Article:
So what are the implications of this? This implies that you have full control over your thoughts and actions, and furthermore, you have the full responsibility over everything that goes on in your body from emotions to decisions. Consider “less conscious” animals, such as a pig, this pig has dynamic hardware such that new experiences in any environment can rewire the pig’s brain to better function and survive in that environment. So the pig can survive just fine in the world, but without this idea of “awareness” occupying the pig’s body, the pig’s behavior would be fairly deterministic and trainable. When the pig is hungry it goes look for food, when pig is tired, it sleeps.

The interesting thing is that with a higher level of awareness that humans posses we have the power to control such thoughts and literally starve ourselves to death (consider hunger strikes throughout history). This is a mild example but we can go even deeper and suggest that this power of awareness can be used to reverse and even destroy nature given habits to the point that things such as sex, moderation of eating, exercise are all shamed or even tabooed.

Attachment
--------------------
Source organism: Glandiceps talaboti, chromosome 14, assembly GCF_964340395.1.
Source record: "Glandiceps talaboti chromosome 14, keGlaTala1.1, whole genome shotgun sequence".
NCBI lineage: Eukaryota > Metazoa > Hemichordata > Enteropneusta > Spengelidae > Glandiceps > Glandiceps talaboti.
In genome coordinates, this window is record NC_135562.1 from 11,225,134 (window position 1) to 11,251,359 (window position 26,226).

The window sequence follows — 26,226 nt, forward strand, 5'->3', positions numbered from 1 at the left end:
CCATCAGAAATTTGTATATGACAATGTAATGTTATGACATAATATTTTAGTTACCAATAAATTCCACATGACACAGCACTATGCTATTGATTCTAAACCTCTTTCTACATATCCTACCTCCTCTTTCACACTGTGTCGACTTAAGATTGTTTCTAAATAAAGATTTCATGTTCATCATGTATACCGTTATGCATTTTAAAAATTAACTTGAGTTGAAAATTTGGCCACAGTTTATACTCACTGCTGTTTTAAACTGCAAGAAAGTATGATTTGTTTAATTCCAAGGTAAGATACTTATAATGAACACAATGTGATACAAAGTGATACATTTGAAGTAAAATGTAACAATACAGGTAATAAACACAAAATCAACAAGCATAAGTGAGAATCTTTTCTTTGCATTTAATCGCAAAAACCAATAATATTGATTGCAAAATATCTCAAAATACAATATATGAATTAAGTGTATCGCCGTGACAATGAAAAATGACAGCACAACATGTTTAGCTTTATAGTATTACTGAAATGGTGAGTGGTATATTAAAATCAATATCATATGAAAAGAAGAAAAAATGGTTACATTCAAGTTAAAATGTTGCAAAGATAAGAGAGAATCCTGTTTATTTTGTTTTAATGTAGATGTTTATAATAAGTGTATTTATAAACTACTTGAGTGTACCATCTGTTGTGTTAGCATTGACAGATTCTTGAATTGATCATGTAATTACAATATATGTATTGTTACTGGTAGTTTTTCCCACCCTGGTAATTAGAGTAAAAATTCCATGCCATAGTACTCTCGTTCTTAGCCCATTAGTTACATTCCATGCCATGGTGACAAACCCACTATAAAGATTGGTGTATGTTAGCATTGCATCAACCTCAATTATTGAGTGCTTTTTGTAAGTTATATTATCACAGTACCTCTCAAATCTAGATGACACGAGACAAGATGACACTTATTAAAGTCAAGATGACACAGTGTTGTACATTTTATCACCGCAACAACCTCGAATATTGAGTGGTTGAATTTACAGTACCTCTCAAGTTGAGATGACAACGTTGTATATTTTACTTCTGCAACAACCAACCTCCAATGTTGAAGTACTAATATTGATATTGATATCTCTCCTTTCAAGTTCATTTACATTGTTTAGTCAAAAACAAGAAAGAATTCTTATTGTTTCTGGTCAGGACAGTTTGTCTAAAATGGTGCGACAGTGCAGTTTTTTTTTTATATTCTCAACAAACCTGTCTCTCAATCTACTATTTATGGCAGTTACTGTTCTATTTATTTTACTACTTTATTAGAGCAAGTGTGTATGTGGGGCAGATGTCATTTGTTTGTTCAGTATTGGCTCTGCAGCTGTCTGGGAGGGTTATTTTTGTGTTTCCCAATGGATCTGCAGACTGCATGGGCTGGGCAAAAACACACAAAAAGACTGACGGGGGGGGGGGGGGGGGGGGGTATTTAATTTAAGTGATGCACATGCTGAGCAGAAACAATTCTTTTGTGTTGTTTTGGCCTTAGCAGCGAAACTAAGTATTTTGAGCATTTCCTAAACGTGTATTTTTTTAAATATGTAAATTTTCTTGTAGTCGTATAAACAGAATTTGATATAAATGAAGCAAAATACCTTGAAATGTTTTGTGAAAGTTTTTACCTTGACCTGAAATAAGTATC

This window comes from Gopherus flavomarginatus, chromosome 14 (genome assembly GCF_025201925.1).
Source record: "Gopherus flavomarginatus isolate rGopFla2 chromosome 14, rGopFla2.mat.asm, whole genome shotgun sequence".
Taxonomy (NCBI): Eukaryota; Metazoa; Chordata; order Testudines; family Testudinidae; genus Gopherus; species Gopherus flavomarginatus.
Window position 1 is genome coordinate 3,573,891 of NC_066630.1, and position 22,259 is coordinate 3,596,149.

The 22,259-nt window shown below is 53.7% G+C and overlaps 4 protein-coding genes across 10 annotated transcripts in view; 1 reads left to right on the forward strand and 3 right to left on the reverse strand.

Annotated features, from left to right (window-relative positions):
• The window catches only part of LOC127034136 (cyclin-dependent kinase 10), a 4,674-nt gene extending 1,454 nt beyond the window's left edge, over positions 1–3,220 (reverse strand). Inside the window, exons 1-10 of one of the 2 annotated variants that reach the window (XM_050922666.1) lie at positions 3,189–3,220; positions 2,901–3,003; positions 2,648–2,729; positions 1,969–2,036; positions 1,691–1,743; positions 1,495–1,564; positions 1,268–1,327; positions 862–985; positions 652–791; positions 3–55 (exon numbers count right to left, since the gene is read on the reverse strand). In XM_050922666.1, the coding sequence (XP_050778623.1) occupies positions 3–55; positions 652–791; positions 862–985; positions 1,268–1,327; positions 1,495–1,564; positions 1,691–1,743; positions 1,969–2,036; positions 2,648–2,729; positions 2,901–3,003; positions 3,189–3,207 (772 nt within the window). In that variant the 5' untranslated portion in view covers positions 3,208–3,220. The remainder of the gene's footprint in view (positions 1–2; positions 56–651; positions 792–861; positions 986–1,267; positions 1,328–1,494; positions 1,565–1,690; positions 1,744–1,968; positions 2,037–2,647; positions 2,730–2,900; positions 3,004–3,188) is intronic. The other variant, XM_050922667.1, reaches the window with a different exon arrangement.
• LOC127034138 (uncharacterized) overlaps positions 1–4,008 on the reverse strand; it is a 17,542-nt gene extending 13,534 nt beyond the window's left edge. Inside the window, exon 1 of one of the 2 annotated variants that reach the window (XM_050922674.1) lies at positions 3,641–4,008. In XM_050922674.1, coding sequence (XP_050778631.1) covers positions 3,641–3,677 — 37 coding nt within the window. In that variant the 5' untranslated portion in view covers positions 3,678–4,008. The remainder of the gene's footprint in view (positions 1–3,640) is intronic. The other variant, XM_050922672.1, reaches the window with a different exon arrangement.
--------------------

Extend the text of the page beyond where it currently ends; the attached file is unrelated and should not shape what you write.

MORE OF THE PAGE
The power of culture can cause shame, which is basically an awareness that your thoughts/behavior shouldn’t be, to cause dysfunction. Even modern day breathing is heavy, shallow, fast, and chaotic which is a nature given habit that we have the power of messing up through modern day stress and social stigmas.